Bloggers pay taxes & Influencers have made millions
Blogging is a self-employed job. Self-Assesment tax returns are a tedious and lengthy process. As Bloggers can earn a decent salary, it makes sense that the government has made it mandatory to make us pay tax on it. It’s isn’t impossible to make millions from a blog. I mean, if you could quit your ‘real job’ with an average salary to become financially comfortable, you just would, wouldn’t you?!
Change is happening
I genuinely think that there are many inspirational blogs out there who don’t get the credit that they deserve.
The comments I’ve seen are that we’re living in a generation of narcissistic, entitled, ego-centric & social-media-addicted youths. While that may be true of some people, you cannot paint everyone with the same brush.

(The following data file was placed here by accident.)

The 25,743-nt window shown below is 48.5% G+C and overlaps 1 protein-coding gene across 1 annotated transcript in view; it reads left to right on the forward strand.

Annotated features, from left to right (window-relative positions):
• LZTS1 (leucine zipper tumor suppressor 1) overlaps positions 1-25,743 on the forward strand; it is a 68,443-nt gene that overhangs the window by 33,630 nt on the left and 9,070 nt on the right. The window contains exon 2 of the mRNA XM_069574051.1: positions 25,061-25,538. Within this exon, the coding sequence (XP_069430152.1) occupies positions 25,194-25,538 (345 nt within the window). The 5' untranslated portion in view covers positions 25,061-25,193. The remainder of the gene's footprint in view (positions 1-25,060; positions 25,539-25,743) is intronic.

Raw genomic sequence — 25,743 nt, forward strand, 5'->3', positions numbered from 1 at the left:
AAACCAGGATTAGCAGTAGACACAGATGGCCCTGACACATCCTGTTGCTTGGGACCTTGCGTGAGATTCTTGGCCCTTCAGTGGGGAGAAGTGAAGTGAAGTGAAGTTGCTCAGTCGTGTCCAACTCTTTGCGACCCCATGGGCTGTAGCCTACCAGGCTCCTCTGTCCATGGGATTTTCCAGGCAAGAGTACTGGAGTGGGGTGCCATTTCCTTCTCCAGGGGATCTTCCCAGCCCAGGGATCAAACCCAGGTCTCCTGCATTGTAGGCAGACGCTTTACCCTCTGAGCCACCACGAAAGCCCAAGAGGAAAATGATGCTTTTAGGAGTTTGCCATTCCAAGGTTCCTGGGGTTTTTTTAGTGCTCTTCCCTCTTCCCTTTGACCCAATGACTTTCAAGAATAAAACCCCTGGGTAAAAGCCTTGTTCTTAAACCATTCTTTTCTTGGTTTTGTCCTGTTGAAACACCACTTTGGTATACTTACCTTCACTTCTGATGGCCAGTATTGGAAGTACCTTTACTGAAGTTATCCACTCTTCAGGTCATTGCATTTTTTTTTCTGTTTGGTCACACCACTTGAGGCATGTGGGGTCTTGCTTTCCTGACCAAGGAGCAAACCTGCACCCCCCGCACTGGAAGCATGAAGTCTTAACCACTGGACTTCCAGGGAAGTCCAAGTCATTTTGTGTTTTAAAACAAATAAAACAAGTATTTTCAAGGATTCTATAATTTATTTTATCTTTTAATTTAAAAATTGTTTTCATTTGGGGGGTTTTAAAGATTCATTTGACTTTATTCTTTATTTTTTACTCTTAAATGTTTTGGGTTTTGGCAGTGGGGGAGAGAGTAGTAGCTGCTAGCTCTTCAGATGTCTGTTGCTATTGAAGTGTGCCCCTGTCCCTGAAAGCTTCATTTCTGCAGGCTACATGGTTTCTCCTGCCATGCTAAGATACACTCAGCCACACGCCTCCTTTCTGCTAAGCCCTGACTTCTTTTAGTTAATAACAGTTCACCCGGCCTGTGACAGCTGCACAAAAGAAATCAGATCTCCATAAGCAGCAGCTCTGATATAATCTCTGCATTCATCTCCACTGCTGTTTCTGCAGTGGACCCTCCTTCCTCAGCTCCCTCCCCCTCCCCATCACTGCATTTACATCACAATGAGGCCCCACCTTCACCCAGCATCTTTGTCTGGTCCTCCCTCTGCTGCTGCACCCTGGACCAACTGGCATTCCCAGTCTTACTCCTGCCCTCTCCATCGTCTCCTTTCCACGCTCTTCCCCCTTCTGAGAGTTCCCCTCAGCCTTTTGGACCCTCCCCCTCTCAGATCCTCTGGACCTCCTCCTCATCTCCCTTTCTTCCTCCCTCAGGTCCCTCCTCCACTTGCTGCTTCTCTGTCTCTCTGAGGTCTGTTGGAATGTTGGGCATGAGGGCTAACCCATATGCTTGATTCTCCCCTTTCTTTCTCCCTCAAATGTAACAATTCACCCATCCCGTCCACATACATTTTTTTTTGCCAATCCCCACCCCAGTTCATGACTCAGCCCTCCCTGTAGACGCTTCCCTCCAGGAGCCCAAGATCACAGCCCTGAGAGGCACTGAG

There will be so many people who have the potential to be doing what they love but instead, are working in a job that they hate because society tells us that we should be working for a corporation. Let’s face facts here; print is dying & digital is on the up (this is why big advertisers have budgets dedicated to influencers), sadly, not everyone has decided to accept this change, so the insecure online trolls criticise people who are making money out of non-traditional careers.
Not everyone is suited to this lifestyle because there’s no stability. You have to be smart.
I’d love to hear your thoughts on this subject. Are you creative and your friends keep dismissing your job? I want to hear from you.
Location: Sheffield, UK